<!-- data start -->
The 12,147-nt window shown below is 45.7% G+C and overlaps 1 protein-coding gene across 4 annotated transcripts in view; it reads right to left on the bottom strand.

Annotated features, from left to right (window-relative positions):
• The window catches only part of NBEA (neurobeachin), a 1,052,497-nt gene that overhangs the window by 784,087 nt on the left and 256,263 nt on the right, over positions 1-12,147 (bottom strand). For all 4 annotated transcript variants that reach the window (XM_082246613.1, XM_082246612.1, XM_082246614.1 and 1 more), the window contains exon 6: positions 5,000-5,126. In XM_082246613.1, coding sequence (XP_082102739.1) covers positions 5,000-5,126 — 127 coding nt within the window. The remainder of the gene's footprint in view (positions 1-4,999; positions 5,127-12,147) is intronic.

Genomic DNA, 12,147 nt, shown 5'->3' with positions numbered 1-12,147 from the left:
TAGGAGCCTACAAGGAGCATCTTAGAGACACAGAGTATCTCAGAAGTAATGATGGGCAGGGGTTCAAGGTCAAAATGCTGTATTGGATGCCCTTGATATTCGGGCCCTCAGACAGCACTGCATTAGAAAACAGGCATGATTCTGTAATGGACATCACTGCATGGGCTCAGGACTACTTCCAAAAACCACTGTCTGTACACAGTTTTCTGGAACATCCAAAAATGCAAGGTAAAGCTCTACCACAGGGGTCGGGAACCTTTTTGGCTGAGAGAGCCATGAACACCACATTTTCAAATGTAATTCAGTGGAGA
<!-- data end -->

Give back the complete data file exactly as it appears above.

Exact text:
The 12,147-nt window shown below is 45.7% G+C and overlaps 1 protein-coding gene across 4 annotated transcripts in view; it reads right to left on the bottom strand.

Annotated features, from left to right (window-relative positions):
• The window catches only part of NBEA (neurobeachin), a 1,052,497-nt gene that overhangs the window by 784,087 nt on the left and 256,263 nt on the right, over positions 1-12,147 (bottom strand). For all 4 annotated transcript variants that reach the window (XM_082246613.1, XM_082246612.1, XM_082246614.1 and 1 more), the window contains exon 6: positions 5,000-5,126. In XM_082246613.1, coding sequence (XP_082102739.1) covers positions 5,000-5,126 — 127 coding nt within the window. The remainder of the gene's footprint in view (positions 1-4,999; positions 5,127-12,147) is intronic.

Genomic DNA, 12,147 nt, shown 5'->3' with positions numbered 1-12,147 from the left:
TAGGAGCCTACAAGGAGCATCTTAGAGACACAGAGTATCTCAGAAGTAATGATGGGCAGGGGTTCAAGGTCAAAATGCTGTATTGGATGCCCTTGATATTCGGGCCCTCAGACAGCACTGCATTAGAAAACAGGCATGATTCTGTAATGGACATCACTGCATGGGCTCAGGACTACTTCCAAAAACCACTGTCTGTACACAGTTTTCTGGAACATCCAAAAATGCAAGGTAAAGCTCTACCACAGGGGTCGGGAACCTTTTTGGCTGAGAGAGCCATGAACACCACATTTTCAAATGTAATTCAGTGGAGA